Processes and Control

It’s with a nod to Hans Zeyer in Bavaria that I follow recent programs regarding ISO 9001 with an examination of processes and controls. A loyal listener, Hans commented at the website that he was interested in the subject. So, in the interest of customer satisfaction, and after a great week of process-based auditing this Podcast turns out to be not only relevant, but timely as well!

Thanks Hans! To listen to the program, just click on the title below:

Processes and Controls

As always, if you have a subject or special concern you would like me to address, leave a comment here at the site, or E-mail me directly at Northern Pipe Products: paulp@northernpipe.com

2 thoughts on “Processes and Control

  1. Paul,  when specific controls are in place, and end of process inspection has been reduced in response to the controls, are there any special techniques to determine if the proportion of controls to inspection is optimal?  We recently stopped end of line inspection on anything unless it is specifically required.  The goal is to integrate quality further into the processes.  I don’t know if we know what the realistic,optimal process outputs are (I’m it not management),  but there must be a quantifiable way to know how to balance controls with inspection.

  2. There’s always sample testing. Taking a representative sample from time to time is the most obvious way to quantify process controls are working.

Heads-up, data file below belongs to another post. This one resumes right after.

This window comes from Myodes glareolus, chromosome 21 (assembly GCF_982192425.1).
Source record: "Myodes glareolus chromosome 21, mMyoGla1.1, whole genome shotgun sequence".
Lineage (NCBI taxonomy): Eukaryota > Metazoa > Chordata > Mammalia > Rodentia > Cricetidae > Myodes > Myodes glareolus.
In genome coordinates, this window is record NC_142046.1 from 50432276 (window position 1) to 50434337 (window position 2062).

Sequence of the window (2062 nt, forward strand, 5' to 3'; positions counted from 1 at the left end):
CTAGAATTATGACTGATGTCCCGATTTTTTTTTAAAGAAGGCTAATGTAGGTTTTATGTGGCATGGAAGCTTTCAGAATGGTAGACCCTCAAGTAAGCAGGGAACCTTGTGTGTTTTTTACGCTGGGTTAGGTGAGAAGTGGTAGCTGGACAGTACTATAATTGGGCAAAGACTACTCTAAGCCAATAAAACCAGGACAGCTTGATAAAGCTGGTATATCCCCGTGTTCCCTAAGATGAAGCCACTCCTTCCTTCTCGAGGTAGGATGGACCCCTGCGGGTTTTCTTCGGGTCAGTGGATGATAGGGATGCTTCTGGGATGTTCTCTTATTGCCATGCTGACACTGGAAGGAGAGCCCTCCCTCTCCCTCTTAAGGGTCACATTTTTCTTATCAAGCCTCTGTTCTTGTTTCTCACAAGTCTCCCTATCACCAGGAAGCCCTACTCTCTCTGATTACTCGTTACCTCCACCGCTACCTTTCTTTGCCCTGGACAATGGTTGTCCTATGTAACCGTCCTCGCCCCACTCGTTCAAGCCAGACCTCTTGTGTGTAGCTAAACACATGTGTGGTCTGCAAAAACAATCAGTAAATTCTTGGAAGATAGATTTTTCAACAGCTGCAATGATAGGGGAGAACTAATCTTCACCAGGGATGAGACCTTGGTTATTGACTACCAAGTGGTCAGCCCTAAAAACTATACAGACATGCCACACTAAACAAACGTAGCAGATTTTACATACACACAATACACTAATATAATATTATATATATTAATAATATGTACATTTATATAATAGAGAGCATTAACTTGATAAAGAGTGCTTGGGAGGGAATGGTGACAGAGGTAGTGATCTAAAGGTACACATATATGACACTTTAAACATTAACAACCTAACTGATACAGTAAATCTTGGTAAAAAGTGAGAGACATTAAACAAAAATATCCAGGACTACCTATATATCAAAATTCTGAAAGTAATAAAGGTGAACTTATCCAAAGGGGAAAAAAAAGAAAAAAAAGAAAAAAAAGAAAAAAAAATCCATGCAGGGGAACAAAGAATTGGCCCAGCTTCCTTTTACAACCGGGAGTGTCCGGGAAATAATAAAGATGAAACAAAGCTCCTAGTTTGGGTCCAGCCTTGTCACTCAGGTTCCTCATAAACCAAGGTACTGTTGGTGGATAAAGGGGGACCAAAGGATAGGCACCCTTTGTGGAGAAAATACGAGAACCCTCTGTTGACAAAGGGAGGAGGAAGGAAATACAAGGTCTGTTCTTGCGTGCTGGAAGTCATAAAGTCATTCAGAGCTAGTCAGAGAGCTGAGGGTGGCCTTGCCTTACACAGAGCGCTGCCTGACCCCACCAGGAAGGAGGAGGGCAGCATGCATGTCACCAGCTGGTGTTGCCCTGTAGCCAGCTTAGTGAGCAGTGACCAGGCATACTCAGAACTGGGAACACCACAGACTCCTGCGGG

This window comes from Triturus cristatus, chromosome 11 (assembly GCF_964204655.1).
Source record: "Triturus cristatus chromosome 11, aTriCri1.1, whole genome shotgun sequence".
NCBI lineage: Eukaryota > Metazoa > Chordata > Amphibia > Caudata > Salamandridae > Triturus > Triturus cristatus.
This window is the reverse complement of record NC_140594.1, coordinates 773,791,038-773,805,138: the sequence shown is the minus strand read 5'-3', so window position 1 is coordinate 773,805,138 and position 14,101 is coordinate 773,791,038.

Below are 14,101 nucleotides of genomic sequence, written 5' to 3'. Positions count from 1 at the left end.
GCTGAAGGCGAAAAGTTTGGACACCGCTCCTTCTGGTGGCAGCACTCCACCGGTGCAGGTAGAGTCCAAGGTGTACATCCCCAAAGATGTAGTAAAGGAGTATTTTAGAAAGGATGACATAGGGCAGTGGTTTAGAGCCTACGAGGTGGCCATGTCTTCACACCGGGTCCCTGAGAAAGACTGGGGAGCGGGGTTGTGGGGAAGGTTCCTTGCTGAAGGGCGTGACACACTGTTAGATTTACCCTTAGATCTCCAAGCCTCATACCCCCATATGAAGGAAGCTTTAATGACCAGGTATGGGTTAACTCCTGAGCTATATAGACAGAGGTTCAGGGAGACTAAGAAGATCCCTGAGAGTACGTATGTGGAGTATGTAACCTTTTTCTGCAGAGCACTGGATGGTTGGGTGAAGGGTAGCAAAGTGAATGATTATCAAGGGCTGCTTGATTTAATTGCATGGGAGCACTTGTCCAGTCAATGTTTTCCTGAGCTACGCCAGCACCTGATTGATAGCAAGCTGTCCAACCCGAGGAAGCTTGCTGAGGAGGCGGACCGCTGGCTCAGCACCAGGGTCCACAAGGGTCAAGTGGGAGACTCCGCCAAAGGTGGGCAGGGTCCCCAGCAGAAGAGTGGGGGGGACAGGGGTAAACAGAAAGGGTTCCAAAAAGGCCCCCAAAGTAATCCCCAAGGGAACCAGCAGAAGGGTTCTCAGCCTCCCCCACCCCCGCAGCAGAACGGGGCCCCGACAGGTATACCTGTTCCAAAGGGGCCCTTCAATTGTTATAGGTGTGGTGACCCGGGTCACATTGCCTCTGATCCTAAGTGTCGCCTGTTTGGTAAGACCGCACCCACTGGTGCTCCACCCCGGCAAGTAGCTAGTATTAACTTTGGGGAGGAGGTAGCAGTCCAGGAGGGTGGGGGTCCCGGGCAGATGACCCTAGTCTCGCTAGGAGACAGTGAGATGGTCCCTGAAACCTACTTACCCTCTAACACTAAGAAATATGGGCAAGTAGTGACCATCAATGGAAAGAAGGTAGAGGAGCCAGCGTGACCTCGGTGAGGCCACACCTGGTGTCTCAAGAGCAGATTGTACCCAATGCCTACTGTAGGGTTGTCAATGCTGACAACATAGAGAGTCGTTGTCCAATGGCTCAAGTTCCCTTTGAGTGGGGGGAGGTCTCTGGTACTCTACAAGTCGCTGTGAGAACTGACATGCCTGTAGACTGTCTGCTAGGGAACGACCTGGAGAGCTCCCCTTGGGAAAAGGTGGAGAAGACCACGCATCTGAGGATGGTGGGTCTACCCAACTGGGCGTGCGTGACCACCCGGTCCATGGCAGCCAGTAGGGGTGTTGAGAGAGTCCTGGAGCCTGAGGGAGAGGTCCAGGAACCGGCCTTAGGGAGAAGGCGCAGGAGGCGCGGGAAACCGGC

How about FMEA? Did you subject the process to such analysis prior to eliminating your final inspection? Are you using Control Plans? I would hope that whatever you’re manufacturing, the operators are fully engaged in final quality commitment and awareness. They are your “last defense.” We do this at Northern Pipe Products, for example. Our operators are trained, tested (both written tests and performance appraised), and certified as “Quality Specialists.” Their work includes constant appraisal of product quality.

    How do you know that the least amount of inspection is working in everyone’s favor? Ultimately, the answer lies in the customer’s response. Obviously, the lack of customer complaints weighs heavily on continuance, and, especially in the near term, your ears need to be finely tuned to their responses. Are you getting solid customer satisfaction data affirming that reduced inspection has created no negative effects?

    This may sound radical, but did you include your customers in the decision? Perhaps they might welcome this as an indicator that you are doing all you can to keep costs to a minimum. It also might be necessary that they know of this change for any number of reasons, not least of which might be reapproval of your process with the recent omission of unnecessary inspection.

    I hope this helped somewhat! Other than testing, (both verification and validation), I can only offer that time will certainly validate your decision to maximize output through reduced inspection.

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